"Cal campanulate to tubular, 5-lobed, persistent; cor funnelform or salverform, the tube longer than the cal (in our spp.), the lobes retuse or 2-lobed; stamens included, borne on the cor-tube; filaments very short; capsule 5-valved at the tip; scapose perennials, the often large and showy fls in a terminal umbel or head, or in successive whorls on the lfless scape, and subtended by small or leafy bracts. 200, N. Hemisphere.In addition to the following spp., P. veris L., the English cowslip, with yellow fls and somewhat inflated cal, occasionally escapes in the n. part of our range."

  • Provided by: [B].New York Botanical Garden
    • Source: [
    • 3
    • ]. 

    Literature

    SELECTED REFERENCES Fernald, M. L. 1928d. Primula sect. Farinosae in America. Rhodora 30: 59-77. Guggisberg, A., G. Mansion, S. Kelso, and E. Conti. 2006. Evolution of biogeographic patterns, ploidy levels, and breeding systems in a diploid-polyploid species complex of Primula. New Phytol. 171: 617-632. Halda, J. J. 1992. The Genus Primula in Cultivation and the Wild. Denver. Kelso, S. 1987. Primula tschuktschorum and Primula eximia (Primulaceae, sect. Crystallophlomis): A distylous species and its homostylous relative from the Bering Strait region, Alaska. Brittonia 39: 63-72. Kelso, S. 1991. Taxonomy of Primula sects. Aleuritia and Armerina in North America. Rhodora 93: 67-99. Kelso, S. 1991b. Taxonomy and biogeography of Primula sect. Cuneifolia (Primulaceae) in North America. Madroño 38: 37-44. Richards, A. J. 2003. Primula, ed. 2. Portland. Smith, W. W., G. Forrest, and H. R. Fletcher. 1977. The Genus Primula. Vaduz. [Pl. Monogr. Repr. 11.] Williams, L. O. 1936. Revision of the western primulas. Amer. Midl. Naturalist 17: 744-748.

  • Provided by: [A].Flora of North America @ efloras.org
    • Source: [
    • 2
    • ]. 

    Included Species

    Other Local Names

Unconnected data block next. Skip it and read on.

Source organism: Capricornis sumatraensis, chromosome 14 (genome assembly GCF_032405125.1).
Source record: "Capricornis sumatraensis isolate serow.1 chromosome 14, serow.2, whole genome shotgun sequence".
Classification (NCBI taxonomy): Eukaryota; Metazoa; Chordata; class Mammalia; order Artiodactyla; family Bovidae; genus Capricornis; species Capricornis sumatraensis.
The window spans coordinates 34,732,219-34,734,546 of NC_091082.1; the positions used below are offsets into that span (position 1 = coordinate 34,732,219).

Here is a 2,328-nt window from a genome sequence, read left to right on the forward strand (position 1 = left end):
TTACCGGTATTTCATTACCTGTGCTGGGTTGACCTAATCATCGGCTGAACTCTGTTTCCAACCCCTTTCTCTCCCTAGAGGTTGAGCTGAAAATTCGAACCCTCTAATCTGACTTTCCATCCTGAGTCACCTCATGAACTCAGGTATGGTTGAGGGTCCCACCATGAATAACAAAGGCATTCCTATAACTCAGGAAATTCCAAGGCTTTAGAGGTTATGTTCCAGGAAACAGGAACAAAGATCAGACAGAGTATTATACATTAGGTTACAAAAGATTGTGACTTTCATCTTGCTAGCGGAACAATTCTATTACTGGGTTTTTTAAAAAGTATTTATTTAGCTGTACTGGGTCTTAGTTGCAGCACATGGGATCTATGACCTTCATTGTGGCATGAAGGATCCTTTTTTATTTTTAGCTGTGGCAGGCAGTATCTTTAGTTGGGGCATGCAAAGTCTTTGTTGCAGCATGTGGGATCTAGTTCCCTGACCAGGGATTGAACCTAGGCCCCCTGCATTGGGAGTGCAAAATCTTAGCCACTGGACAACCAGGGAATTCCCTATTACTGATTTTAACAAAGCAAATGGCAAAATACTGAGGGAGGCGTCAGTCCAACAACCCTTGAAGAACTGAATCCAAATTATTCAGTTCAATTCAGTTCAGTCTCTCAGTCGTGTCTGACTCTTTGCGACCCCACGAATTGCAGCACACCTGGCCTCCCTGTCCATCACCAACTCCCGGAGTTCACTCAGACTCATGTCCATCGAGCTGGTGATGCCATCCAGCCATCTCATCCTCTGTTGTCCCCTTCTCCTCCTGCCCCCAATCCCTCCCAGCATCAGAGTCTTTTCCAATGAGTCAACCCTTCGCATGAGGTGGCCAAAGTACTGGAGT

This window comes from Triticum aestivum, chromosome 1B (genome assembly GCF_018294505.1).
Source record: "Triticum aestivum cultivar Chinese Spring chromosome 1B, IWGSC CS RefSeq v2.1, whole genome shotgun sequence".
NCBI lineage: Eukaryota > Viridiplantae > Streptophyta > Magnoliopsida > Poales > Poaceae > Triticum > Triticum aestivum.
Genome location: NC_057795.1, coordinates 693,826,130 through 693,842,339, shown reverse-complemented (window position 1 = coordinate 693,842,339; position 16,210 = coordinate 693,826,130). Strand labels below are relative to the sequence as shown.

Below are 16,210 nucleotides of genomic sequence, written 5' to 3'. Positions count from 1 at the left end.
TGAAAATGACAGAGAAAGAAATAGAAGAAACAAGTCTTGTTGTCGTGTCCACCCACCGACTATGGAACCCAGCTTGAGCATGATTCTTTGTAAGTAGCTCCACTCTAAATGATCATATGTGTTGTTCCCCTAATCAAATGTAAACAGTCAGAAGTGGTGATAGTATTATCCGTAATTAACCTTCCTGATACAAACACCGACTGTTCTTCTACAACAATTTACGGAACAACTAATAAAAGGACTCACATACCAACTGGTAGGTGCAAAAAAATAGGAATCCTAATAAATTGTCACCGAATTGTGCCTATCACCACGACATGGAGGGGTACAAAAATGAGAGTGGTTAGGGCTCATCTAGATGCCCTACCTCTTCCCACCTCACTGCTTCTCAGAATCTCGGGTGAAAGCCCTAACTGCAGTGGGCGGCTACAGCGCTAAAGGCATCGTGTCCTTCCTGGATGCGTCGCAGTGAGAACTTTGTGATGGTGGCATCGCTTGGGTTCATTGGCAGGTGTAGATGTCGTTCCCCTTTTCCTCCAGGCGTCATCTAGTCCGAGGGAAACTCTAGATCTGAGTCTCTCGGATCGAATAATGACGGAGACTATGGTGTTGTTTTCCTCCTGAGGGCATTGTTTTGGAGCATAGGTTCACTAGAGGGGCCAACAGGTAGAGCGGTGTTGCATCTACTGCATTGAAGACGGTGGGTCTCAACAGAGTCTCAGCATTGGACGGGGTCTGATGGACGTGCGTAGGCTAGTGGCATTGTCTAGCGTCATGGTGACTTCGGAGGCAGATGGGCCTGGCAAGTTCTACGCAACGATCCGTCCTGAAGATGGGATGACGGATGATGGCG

NameLanguageCountry
    Primrose [Latin primus, first, and -ulus, diminutive alluding to early spring blooming]

     Information From

    Flora of North America @ efloras.org
    http://www.efloras.org/flora_page.aspx?flora_id=1
    'Flora of North America @ eFloras (2008). Published on the Internet http://www.efloras.org/flora_page.aspx?flora_id=1 [accessed August 2016]' Missouri Botanical Garden, St. Louis, MO & Harvard University Herbaria, Cambridge, MA.
    • A Flora of North America Association
    New York Botanical Garden
    Descriptions of plants should be attributed to the full citation for each individual article, chapter or book that is the source for each record, which should include the authors of original publication.
    • B Content licensed under Creative Commons Attribution-NonCommercial-ShareAlike 3.0 Unported License
    Flora Of CHina @ efloras.org
    http://www.efloras.org/flora_page.aspx?flora_id=2
    'Flora of China @ eFloras (2008). Published on the Internet http://www.efloras.org/flora_page.aspx?flora_id=2 [accessed August 2016]' Missouri Botanical Garden, St. Louis, MO & Harvard University Herbaria, Cambridge, MA.
    • C Missouri Botanical Garden
    Primulaceae
    • D CC0 1.0 Universal (CC0 1.0).
    World Flora Online consortium
    http://www.worldfloraonline.org/organisation/WFO
    World Flora Online Data. 2018.
    • E CC0 1.0 Universal (CC0 1.0).